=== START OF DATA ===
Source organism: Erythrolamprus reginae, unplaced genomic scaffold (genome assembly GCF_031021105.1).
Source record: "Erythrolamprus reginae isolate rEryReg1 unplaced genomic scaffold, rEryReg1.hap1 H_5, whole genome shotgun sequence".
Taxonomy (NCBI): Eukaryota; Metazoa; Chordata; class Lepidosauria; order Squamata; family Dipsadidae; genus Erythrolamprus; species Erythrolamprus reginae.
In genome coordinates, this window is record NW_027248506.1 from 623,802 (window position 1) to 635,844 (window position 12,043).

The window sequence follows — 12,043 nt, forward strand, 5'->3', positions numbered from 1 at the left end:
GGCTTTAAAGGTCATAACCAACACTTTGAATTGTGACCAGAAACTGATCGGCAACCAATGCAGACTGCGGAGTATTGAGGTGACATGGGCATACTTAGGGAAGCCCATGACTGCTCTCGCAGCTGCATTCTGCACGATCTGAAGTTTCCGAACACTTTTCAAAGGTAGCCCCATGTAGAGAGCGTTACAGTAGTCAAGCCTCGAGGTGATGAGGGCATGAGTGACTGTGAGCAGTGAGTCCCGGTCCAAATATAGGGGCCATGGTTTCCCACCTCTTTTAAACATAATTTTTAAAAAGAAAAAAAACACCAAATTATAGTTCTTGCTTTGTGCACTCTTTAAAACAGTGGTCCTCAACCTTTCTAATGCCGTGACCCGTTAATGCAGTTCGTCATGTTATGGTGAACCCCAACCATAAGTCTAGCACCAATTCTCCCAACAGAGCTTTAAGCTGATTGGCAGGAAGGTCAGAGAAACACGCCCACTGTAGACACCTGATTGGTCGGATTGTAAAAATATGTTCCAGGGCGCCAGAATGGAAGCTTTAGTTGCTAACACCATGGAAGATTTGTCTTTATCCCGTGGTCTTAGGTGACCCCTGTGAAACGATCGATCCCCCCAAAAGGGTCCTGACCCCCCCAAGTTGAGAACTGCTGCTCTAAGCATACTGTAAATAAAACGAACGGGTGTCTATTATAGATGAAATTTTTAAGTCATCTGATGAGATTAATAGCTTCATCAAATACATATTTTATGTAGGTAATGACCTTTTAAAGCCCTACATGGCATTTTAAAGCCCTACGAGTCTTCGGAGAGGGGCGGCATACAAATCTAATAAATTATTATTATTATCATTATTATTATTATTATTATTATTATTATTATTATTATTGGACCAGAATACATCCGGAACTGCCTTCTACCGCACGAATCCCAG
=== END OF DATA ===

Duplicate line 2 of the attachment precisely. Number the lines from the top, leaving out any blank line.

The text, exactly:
Source record: "Erythrolamprus reginae isolate rEryReg1 unplaced genomic scaffold, rEryReg1.hap1 H_5, whole genome shotgun sequence".